Commander Smashouse raised his hand. “Yes sir,” he asked, “can the Starship of the Imagination handle a mission of this magnitude? After all, she doesn’t have the best reputation.”
The crew laughed.
“Yes yes, I know about the reputation of the Sagan,” I replied. “But I assure you, with this new design and refit, she is now the finest ship in the Fleet. Anything else?”
Not a hand was raised.
“Then you have your orders. Once we reach the orbit of Jupiter, we will initiate the hibernation phase of this mission. DISMISSED.”
The crew disbursed to their respective stations. I met with Commander Mwangi to discuss the condition of the Sagan. “Centrifugal operations are fully functional,” she said, “our gravity is now comparable to Earth’s.”
“Very good,” I replied. “By the way, the Sagan is a good ship right? I hope I wasn’t blowing smoke up everyone’s ass.“
“Well,” she said and gave a long, uncomfortable pause. “I’ll just say that she can do the job. I’ll have a full report for you in the morning.”
“Thank you Commander. I’ll be in my quarters.”
I sat down at the edge of my bed and cracked open a beer. Dr. Jackass walked in moments later. “You should’ve packed liquor. It’ll last you longer,” he said.
“Are you feeling better now that you’re back in Space?”
“You know doctor, I know that you’re the Chief Medical officer, but I don’t need you to be my psychiatrist.”
“Jesus Bill! I’m just trying to have a conversation!”
“Well I’m still pissed off that Space Fleet has sent us on this wild goose chase. How can we initiate first contact with an alien species while Earth is an absolute dumpster fire?”
“Maybe a perfect world can never be achieved. But we should always pursue a better one.”
“Whatever Dr. Confucius.”
We were then interrupted by Commander Valdez over the intercom. “Sir, you have a subspace message coming in from Admiral Stockdale.”
“Put it through,” I groaned.
I put down the beer and booted up the computer. “To Captain Kananga: FOR YOUR EYES ONLY,” the message read. I tapped on the screen and a video of the Admiral popped up.
“Bill,” the Admiral said, “I regret to inform you that the war in North Africa has taken a turn. All nuclear powers have initiated Mutually Assured Destruction. The number of casualties is yet confirmed. The Fallout from this event will be considerable and all of Space Fleet personnel and equipment have been reassigned to assist in recovery efforts. In essence, Space Fleet is being disbanded. Therefore, this will be the final order from Space Fleet command: DO NOT abort mission. Repeat: DO NOT ABORT MISSION. The planet orbiting Tau Ceti likely has Earth-like conditions. It is advised to begin population initiatives there. Should that fail, use the hibernation chambers for as long as possible until radiation levels on Earth return to normal. This is a process that might take centuries. It is also advisable to not inform the crew of this development until after reaching Tau Ceti. It has been a pleasure serving with you Bill. Farewell.”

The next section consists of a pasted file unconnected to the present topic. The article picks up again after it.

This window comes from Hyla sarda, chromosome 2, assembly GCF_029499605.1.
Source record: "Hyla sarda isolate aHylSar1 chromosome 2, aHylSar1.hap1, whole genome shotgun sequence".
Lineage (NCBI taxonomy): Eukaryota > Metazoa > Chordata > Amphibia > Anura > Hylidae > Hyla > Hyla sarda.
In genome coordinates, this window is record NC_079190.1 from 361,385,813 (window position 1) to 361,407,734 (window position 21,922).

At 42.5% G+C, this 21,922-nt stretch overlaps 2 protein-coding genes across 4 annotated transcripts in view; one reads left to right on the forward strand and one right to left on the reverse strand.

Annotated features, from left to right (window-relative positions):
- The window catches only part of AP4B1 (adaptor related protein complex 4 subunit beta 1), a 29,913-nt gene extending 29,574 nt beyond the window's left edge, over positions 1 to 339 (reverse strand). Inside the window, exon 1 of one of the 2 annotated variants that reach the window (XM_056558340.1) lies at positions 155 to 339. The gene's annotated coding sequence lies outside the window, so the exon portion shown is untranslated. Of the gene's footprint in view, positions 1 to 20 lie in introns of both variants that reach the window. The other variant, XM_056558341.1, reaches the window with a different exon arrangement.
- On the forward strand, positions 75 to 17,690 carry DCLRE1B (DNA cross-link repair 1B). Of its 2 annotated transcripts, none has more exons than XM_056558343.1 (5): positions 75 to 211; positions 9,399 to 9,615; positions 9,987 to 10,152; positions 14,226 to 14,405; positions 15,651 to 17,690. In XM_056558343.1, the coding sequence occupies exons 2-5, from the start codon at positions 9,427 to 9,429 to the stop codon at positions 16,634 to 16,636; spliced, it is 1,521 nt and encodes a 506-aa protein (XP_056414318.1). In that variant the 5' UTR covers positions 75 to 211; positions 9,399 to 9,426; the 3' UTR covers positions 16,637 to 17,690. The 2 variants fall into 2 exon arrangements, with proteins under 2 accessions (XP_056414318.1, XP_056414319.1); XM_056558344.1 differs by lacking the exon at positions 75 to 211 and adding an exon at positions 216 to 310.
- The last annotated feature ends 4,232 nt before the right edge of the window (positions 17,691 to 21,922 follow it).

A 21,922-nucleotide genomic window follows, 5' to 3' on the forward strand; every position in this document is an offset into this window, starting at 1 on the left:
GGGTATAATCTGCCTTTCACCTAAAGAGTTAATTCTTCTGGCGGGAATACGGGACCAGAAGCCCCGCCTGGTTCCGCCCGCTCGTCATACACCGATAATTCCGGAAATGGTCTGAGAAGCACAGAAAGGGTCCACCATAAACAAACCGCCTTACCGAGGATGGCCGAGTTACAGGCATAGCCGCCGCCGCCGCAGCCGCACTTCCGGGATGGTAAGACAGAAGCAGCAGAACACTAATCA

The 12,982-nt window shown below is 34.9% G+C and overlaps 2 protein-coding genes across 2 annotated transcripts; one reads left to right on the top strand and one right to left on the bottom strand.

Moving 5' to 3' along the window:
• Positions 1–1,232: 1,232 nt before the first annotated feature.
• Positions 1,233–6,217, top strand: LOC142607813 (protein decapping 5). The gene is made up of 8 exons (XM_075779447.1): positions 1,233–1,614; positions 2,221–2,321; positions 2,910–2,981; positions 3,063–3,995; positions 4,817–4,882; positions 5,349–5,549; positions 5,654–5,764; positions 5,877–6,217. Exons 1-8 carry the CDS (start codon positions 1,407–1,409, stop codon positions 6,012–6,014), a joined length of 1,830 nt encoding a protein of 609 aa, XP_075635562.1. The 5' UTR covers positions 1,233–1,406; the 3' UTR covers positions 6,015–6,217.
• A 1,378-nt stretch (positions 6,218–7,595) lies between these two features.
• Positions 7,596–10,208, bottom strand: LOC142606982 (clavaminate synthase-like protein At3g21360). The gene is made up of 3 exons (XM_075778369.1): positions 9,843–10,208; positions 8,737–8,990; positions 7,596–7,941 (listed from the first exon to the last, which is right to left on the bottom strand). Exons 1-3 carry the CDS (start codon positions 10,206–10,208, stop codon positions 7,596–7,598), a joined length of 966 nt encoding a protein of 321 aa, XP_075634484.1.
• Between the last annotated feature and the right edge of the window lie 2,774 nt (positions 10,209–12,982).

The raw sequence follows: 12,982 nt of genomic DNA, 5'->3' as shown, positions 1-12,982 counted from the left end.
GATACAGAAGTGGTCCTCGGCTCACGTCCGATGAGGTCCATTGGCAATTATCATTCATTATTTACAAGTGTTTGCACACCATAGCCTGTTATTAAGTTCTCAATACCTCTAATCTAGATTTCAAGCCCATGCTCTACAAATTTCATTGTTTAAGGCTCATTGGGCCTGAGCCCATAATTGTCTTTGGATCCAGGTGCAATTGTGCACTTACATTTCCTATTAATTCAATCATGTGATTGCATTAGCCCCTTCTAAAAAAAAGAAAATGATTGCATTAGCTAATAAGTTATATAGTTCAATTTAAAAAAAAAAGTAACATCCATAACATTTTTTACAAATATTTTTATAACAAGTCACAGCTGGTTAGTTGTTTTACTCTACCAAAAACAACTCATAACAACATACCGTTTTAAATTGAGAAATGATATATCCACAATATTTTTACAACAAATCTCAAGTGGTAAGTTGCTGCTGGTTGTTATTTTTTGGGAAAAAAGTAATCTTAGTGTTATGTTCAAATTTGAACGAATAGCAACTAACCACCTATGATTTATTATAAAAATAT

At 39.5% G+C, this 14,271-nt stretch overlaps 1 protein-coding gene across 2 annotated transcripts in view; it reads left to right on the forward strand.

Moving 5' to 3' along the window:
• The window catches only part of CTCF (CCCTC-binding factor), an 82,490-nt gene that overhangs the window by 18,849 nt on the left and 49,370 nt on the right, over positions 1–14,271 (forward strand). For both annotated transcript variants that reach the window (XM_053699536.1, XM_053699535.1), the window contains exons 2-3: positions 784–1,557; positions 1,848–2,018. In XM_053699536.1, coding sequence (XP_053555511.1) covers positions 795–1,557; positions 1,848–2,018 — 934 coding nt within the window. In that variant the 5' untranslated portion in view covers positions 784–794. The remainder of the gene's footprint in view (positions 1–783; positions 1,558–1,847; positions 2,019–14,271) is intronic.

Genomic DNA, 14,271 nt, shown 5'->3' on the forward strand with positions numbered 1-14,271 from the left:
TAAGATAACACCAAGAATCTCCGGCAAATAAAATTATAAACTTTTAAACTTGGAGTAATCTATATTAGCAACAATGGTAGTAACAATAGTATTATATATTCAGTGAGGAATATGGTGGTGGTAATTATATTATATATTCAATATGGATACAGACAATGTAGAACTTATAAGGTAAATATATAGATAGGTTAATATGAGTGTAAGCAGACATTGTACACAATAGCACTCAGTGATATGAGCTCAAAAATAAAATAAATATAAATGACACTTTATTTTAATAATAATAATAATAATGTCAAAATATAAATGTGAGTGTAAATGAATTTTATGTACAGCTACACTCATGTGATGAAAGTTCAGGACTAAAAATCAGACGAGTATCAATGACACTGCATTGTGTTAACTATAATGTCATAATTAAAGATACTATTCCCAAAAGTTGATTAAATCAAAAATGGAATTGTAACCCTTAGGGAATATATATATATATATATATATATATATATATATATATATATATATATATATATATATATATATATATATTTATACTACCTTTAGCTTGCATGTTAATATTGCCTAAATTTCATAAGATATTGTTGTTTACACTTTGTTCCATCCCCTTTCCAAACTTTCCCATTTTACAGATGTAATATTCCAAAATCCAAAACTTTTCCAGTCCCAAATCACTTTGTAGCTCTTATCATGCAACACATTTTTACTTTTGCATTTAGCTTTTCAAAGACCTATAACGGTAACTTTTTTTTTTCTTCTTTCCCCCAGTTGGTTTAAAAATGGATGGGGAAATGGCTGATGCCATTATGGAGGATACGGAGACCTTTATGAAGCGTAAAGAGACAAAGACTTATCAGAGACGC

To avoid alienating my audience with discussions on politics that are completely boring and academic, I’ve decided to make a return to fiction.
Once again, I will challenge myself by writing in a genre that I’ve never done before. This time HARD science fiction (if you know what I mean 😉) a la Arthur C. Clarke, albeit in first person because that’s the only way I know how to write.
And instead of descending into pure action schlock, as my stories tend to do, I will try to end this one on a hopeful note.
Per usual, I will be winging it and make no guarantees that it will be good.
“Fuck space!” I said to my executive officer while we were docking at Space Station Tranquility Bay orbiting earth. “This will be my last mission, so help me GOD!”
“You said that 5 missions ago, Bill,” the XO replied. “Personally, I love it out here. It truly is a never ending frontier.”